By Jennifer Kloester
Georgette Heyer is still an everlasting overseas bestseller, learn and enjoyed by means of generations of readers and extolled by way of bestselling authors. regardless of her huge, immense recognition she by no means gave an interview or seemed in public.
Jennifer Kloester, Heyer's legit biographer, spent ten years learning Georgette Heyer, within which time she had limitless entry to Heyer's notebooks, inner most papers and family members files. attractive and authoritative, this entire, reputable biography bargains new insights into the existence and writing of a striking and ferociously inner most lady.
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Georgette Heyer is still a permanent overseas bestseller, learn and enjoyed by means of generations of readers and extolled by means of bestselling authors. regardless of her huge, immense reputation she by no means gave an interview or seemed in public.
Jennifer Kloester, Heyer's authentic biographer, spent ten years studying Georgette Heyer, in which time she had limitless entry to Heyer's notebooks, deepest papers and kinfolk documents. attractive and authoritative, this finished, legit biography deals new insights into the existence and writing of a awesome and ferociously deepest girl.
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Extra resources for Georgette Heyer
In the discussion that follows, I show how Cardinal’s texts return repeatedly to the sexed female body that Freudian psychoanalysis ignores and thus may be read to bring out the gaps and blind spots in Freud’s writings on hysteria. Cardinal develops a very different kind of “case history”, told from the woman’s perspective and focusing on female embodiment and sexuality. 3 The patient Freud called “Dora” was in fact named Ida Bauer; as my analysis deals with the character of the patient as presented in Freud’s narrative, rather than a “reallife” woman, I retain the name “Dora”.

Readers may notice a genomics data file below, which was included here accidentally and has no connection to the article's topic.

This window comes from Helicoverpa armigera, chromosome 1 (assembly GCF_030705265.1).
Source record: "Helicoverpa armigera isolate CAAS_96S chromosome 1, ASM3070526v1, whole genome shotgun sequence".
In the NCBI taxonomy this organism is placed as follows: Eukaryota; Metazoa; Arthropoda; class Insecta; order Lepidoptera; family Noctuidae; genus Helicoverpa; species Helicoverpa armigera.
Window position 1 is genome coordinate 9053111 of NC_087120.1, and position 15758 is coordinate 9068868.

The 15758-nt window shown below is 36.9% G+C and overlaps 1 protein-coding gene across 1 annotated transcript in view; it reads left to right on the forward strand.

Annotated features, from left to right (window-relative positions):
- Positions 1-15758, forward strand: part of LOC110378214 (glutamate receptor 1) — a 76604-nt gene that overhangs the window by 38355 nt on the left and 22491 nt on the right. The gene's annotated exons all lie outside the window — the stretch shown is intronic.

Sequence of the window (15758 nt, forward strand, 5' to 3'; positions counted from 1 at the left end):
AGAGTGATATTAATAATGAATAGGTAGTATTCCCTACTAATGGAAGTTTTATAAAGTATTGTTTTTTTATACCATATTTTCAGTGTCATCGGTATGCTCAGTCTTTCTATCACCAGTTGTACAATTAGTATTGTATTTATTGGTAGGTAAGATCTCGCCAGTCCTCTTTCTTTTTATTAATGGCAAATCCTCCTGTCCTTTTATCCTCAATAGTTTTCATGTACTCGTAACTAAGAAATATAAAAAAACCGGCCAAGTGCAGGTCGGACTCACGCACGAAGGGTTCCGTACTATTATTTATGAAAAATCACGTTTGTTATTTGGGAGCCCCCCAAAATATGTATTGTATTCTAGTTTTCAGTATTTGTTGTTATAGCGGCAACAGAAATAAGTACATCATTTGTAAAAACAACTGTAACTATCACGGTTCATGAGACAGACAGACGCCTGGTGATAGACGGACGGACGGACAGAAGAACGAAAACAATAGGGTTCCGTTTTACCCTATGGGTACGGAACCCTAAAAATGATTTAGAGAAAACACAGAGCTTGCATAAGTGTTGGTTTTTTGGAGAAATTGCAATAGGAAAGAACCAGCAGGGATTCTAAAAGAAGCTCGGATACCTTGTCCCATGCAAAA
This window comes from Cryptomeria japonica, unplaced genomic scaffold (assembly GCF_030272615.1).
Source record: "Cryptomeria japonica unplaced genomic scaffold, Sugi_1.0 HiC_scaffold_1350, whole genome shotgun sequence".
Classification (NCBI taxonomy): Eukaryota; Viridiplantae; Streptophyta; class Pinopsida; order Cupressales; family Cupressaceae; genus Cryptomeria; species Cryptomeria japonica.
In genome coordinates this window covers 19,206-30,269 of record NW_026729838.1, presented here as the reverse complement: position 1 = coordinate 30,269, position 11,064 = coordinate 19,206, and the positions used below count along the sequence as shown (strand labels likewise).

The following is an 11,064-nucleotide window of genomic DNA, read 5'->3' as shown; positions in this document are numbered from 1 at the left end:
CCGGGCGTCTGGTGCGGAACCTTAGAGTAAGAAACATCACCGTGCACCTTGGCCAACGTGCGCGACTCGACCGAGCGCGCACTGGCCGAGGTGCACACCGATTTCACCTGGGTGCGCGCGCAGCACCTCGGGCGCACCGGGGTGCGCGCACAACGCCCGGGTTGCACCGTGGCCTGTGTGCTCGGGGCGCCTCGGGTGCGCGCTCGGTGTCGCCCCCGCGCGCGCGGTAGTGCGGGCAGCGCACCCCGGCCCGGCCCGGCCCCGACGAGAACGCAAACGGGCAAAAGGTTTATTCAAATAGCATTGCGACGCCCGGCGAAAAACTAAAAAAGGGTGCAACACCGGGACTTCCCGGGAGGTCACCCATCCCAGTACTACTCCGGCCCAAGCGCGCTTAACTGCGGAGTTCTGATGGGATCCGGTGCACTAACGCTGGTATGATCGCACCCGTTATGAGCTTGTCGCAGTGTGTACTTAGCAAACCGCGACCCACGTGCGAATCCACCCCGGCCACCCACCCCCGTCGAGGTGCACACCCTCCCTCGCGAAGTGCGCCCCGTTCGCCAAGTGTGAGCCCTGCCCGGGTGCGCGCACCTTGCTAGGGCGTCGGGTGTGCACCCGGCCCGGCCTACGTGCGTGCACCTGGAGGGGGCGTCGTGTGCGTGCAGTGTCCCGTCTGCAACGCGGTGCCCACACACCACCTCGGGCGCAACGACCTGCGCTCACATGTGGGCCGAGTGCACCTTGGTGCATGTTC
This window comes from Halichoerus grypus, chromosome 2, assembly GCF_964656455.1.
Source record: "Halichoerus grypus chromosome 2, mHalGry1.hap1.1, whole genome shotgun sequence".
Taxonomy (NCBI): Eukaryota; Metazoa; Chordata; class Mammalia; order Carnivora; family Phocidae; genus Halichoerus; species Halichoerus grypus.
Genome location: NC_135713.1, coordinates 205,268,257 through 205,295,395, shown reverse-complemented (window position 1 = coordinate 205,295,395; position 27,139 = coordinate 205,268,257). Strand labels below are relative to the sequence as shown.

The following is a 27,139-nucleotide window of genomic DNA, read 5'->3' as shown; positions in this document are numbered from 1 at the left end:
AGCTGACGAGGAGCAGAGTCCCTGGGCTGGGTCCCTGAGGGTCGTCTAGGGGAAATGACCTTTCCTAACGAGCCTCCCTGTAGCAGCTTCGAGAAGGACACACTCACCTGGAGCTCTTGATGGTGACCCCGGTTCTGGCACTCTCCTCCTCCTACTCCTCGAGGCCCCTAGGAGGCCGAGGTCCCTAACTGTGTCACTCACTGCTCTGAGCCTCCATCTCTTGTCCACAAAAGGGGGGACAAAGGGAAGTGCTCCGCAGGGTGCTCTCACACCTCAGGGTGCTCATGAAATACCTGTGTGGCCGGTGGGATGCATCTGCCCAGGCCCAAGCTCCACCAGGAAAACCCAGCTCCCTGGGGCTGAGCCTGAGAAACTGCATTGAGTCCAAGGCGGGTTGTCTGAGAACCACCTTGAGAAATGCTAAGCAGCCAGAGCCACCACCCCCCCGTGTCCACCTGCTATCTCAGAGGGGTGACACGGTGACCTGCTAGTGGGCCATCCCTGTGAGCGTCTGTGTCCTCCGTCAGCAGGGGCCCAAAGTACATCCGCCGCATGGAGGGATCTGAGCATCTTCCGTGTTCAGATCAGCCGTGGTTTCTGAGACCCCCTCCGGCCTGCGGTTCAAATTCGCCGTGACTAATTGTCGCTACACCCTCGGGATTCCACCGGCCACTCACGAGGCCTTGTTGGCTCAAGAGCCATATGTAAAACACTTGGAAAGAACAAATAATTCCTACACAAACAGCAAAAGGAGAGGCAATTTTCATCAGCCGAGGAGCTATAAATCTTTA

Yet where Cixous sees writing and blood as similarly regenerative, Cardinal describes a different relation between bleeding and self-expression. Cardinal suggests that excessive bleeding may “nous épuiser”, may be physically weakening and render self-expression impossible. To write, Cixous implies, is impossible for a “femme bien réglée”, yet Les Mots pour le dire seems to suggest that it is equally impossible for a woman who is not “bien réglée”, whose blood flows irregularly and excessively: menstrual bleeding is not necessarily a source of creativity, of (re)production.
At first she writes in secret, but she eventually shows her husband Jean-Pierre the pages that she has written. Fearful of his reaction, she tells herself that allowing him to read and analyse her writing is a proof of her madness (“C’était de la folie” (217)), because she has come to depend on writing as an outlet of selfexpression. Yet it is precisely when he reads her written words that Jean-Pierre stops treating her as “quelqu’un de malade” (217) and they can be reconciled. Her writing, one might adduce, is evidence not of madness, but of her continued recovery in analysis.